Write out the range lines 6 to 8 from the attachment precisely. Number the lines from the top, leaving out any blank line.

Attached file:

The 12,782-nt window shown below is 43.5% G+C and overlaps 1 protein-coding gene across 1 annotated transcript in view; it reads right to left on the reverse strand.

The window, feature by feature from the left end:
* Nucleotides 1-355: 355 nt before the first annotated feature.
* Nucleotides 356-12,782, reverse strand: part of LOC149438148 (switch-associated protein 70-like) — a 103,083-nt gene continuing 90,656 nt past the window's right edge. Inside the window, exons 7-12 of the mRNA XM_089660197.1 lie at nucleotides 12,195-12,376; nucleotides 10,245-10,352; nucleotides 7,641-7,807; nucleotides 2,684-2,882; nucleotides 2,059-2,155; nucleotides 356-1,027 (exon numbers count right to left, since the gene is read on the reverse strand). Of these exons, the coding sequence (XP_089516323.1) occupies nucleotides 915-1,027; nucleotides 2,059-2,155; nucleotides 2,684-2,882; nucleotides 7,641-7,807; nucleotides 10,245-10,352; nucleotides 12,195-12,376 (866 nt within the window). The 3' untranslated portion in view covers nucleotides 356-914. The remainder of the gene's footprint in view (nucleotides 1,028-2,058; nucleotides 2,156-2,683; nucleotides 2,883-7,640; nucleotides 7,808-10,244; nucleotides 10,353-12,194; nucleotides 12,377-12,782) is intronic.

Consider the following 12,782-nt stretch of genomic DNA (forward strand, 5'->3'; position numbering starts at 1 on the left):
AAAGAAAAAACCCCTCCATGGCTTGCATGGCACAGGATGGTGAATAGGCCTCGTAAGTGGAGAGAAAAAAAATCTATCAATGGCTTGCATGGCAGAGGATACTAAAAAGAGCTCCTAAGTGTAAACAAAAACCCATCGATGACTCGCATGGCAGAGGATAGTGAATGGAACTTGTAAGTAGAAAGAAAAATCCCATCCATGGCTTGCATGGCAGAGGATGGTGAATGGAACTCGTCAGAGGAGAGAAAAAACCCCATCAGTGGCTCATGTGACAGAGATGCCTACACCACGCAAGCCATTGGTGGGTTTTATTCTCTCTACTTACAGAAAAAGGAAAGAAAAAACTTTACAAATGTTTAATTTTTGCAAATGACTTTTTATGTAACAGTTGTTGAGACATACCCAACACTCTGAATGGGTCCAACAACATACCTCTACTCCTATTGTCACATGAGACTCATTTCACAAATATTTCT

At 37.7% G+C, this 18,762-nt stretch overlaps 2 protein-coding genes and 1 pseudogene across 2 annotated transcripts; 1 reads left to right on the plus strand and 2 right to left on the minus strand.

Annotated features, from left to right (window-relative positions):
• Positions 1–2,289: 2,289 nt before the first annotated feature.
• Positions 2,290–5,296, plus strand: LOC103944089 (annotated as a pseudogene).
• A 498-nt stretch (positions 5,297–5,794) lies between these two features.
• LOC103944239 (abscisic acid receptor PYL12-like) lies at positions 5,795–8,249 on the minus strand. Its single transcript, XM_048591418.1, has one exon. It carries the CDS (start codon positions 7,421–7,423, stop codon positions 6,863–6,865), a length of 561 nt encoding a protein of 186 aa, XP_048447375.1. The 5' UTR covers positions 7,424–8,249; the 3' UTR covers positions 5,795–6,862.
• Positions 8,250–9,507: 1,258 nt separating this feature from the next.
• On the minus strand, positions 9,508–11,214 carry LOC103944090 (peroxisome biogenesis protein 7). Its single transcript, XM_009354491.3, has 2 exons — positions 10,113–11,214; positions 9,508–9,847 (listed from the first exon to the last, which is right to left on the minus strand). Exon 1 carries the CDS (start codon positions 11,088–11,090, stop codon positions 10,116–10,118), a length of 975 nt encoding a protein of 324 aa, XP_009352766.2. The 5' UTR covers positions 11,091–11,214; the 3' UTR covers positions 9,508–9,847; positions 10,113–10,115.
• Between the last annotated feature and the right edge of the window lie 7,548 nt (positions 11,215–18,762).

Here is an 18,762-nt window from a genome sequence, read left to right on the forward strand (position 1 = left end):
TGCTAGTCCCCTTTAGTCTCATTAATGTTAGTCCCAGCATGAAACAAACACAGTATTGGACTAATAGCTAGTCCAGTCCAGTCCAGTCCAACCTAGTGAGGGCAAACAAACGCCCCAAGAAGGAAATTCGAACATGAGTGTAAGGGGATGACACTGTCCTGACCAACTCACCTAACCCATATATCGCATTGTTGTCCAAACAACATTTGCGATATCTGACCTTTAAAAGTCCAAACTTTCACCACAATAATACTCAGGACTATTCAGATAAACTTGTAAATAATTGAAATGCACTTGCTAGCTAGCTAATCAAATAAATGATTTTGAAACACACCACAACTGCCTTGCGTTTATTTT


AAAGAAAAAACCCCTCCATGGCTTGCATGGCACAGGATGGTGAATAGGCCTCGTAAGTGGAGAGAAAAAAAATCTATCAATGGCTTGCATGGCAGAGGATACTAAAAAGAGCTCCTAAGTGTAAACAAAAACCCATCGATGACTCGCATGGCAGAGGATAGTGAATGGAACTTGTAAGTAGAAAGAAAAATCCCATCCATGGCTTGCATGGCAGAGGATGGTGAATGGAACTCGTCAGAGGAGAGAAAAAACCCCATCAGTGGCTCATGTGACAGAGATGCCTACACCACGCAAGCCATTGGTGGGTTTTATTCTCTCTACTTACAGAAAAAGGAAAGAAAAAACTTTACAAATGTTTAATTTTTGCAAATGACTTTTTATGTAACAGTTGTTGAGACATACCCAACACTCTGAATGGGTCCAACAACATACCTCTACTCCTATTGTCACATGAGACTCATTTCACAAATATTTCT

At 37.7% G+C, this 18,762-nt stretch overlaps 2 protein-coding genes and 1 pseudogene across 2 annotated transcripts; 1 reads left to right on the plus strand and 2 right to left on the minus strand.

Annotated features, from left to right (window-relative positions):